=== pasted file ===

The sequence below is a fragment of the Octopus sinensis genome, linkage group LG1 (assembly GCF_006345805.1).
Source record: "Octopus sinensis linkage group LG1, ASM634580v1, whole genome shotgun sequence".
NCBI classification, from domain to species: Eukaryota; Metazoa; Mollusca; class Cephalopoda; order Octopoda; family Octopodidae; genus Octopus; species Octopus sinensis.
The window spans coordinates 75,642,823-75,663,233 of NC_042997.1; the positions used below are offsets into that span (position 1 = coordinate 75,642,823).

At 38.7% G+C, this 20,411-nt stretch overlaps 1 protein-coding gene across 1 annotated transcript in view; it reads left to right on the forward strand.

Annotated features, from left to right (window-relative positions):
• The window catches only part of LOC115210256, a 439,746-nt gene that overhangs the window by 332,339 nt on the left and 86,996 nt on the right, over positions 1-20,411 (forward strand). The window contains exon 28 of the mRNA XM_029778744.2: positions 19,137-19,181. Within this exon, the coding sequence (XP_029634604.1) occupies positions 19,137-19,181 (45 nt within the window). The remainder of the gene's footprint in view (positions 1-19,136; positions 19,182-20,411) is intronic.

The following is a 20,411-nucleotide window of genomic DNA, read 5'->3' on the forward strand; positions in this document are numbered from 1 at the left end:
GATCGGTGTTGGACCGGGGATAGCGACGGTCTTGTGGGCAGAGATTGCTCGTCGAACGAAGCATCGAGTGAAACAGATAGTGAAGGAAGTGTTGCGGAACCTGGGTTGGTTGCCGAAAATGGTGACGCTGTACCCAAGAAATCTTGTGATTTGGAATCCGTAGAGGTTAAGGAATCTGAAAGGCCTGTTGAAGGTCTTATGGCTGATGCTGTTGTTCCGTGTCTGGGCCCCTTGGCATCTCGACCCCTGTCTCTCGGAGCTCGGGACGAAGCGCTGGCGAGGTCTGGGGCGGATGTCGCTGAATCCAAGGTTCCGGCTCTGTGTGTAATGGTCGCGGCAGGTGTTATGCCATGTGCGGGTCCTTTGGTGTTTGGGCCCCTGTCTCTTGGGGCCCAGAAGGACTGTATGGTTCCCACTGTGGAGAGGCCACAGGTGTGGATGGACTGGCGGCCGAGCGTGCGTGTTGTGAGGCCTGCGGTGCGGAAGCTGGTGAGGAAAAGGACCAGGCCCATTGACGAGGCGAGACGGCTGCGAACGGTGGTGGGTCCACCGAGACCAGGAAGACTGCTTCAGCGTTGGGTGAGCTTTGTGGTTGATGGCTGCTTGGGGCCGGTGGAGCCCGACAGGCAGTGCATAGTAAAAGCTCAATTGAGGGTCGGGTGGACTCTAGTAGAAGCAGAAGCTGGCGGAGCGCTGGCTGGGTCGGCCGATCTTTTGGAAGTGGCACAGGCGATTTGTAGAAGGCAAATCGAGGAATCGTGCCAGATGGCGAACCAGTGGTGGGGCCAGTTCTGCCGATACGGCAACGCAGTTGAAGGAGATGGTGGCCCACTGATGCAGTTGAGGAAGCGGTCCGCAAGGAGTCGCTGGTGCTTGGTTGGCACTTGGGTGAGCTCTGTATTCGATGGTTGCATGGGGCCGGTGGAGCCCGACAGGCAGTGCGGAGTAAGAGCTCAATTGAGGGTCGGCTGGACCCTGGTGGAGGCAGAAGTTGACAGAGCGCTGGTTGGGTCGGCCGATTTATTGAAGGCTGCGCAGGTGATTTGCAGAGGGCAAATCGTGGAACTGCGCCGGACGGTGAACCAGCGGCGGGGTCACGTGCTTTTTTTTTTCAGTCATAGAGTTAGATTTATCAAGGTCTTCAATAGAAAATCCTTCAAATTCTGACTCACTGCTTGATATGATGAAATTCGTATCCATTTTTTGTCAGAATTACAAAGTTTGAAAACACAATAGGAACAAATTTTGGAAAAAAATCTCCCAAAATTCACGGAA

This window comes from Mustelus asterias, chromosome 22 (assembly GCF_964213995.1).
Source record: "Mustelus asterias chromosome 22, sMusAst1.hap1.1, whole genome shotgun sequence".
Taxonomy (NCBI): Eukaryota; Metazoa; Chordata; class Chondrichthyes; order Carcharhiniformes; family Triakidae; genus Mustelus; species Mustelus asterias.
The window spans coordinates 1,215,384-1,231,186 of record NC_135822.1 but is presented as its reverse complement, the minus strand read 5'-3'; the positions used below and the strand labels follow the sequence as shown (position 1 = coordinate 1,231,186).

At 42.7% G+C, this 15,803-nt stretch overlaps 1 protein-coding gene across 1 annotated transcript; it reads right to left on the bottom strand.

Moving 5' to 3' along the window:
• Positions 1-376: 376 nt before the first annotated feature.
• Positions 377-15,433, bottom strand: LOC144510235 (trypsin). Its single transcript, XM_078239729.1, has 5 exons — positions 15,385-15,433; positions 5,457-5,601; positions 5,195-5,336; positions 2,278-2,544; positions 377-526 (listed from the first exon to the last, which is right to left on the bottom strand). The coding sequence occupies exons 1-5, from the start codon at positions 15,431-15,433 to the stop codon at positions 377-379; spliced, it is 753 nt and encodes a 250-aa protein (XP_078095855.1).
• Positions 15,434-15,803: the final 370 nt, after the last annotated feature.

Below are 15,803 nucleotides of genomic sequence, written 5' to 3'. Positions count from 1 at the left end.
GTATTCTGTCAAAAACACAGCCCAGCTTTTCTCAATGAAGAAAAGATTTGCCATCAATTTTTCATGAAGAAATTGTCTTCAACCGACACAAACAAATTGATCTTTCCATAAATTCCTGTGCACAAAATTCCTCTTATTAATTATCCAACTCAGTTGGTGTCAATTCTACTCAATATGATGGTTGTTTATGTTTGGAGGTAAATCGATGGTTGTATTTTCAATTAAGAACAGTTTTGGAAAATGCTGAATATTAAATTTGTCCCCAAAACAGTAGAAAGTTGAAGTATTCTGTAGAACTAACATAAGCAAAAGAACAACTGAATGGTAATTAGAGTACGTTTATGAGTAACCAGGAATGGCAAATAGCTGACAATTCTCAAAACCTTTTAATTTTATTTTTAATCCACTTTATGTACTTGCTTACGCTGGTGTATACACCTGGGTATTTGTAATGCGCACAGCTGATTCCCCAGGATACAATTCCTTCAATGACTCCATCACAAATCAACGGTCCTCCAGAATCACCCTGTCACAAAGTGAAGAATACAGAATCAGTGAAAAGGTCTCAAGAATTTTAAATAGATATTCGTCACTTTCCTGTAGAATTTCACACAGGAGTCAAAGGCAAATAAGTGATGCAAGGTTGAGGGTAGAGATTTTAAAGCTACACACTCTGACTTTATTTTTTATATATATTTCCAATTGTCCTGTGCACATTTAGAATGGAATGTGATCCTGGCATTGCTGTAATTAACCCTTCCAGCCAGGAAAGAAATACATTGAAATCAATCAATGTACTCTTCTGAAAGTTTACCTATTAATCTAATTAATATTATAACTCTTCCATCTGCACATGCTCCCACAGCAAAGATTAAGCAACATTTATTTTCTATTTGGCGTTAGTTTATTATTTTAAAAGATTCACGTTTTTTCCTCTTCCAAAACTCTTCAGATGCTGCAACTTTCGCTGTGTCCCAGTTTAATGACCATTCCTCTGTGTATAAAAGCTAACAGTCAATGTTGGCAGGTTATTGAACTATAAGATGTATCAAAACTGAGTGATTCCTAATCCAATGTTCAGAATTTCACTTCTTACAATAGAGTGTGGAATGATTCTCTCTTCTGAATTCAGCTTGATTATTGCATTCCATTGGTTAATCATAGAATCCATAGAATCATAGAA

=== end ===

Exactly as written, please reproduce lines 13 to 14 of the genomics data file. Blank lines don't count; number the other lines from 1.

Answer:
The window spans coordinates 1,215,384-1,231,186 of record NC_135822.1 but is presented as its reverse complement, the minus strand read 5'-3'; the positions used below and the strand labels follow the sequence as shown (position 1 = coordinate 1,231,186).

At 42.7% G+C, this 15,803-nt stretch overlaps 1 protein-coding gene across 1 annotated transcript; it reads right to left on the bottom strand.